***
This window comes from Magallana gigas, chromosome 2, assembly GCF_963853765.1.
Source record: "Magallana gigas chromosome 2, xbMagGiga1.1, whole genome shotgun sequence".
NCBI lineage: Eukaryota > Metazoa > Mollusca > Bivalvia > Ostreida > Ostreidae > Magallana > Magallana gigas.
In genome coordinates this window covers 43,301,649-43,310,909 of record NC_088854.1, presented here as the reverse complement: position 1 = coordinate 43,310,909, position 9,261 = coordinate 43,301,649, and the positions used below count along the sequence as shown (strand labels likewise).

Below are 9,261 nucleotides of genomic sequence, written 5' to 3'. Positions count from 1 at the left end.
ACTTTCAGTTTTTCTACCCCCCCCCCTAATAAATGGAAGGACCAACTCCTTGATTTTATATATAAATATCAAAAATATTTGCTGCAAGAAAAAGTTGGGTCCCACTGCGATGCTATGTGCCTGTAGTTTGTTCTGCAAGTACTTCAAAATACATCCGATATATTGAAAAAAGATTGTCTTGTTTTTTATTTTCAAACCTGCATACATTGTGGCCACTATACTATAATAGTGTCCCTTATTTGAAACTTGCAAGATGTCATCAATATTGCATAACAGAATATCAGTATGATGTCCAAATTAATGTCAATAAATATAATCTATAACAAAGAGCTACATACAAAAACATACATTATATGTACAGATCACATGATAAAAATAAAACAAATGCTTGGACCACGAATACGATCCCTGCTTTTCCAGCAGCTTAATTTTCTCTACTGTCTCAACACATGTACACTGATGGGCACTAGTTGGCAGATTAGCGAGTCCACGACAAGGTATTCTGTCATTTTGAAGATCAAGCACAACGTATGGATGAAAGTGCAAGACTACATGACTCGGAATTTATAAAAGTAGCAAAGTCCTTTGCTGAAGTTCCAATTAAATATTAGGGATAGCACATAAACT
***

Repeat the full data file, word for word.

This window comes from Magallana gigas, chromosome 2, assembly GCF_963853765.1.
Source record: "Magallana gigas chromosome 2, xbMagGiga1.1, whole genome shotgun sequence".
NCBI lineage: Eukaryota > Metazoa > Mollusca > Bivalvia > Ostreida > Ostreidae > Magallana > Magallana gigas.
In genome coordinates this window covers 43,301,649-43,310,909 of record NC_088854.1, presented here as the reverse complement: position 1 = coordinate 43,310,909, position 9,261 = coordinate 43,301,649, and the positions used below count along the sequence as shown (strand labels likewise).

Below are 9,261 nucleotides of genomic sequence, written 5' to 3'. Positions count from 1 at the left end.
ACTTTCAGTTTTTCTACCCCCCCCCCTAATAAATGGAAGGACCAACTCCTTGATTTTATATATAAATATCAAAAATATTTGCTGCAAGAAAAAGTTGGGTCCCACTGCGATGCTATGTGCCTGTAGTTTGTTCTGCAAGTACTTCAAAATACATCCGATATATTGAAAAAAGATTGTCTTGTTTTTTATTTTCAAACCTGCATACATTGTGGCCACTATACTATAATAGTGTCCCTTATTTGAAACTTGCAAGATGTCATCAATATTGCATAACAGAATATCAGTATGATGTCCAAATTAATGTCAATAAATATAATCTATAACAAAGAGCTACATACAAAAACATACATTATATGTACAGATCACATGATAAAAATAAAACAAATGCTTGGACCACGAATACGATCCCTGCTTTTCCAGCAGCTTAATTTTCTCTACTGTCTCAACACATGTACACTGATGGGCACTAGTTGGCAGATTAGCGAGTCCACGACAAGGTATTCTGTCATTTTGAAGATCAAGCACAACGTATGGATGAAAGTGCAAGACTACATGACTCGGAATTTATAAAAGTAGCAAAGTCCTTTGCTGAAGTTCCAATTAAATATTAGGGATAGCACATAAACT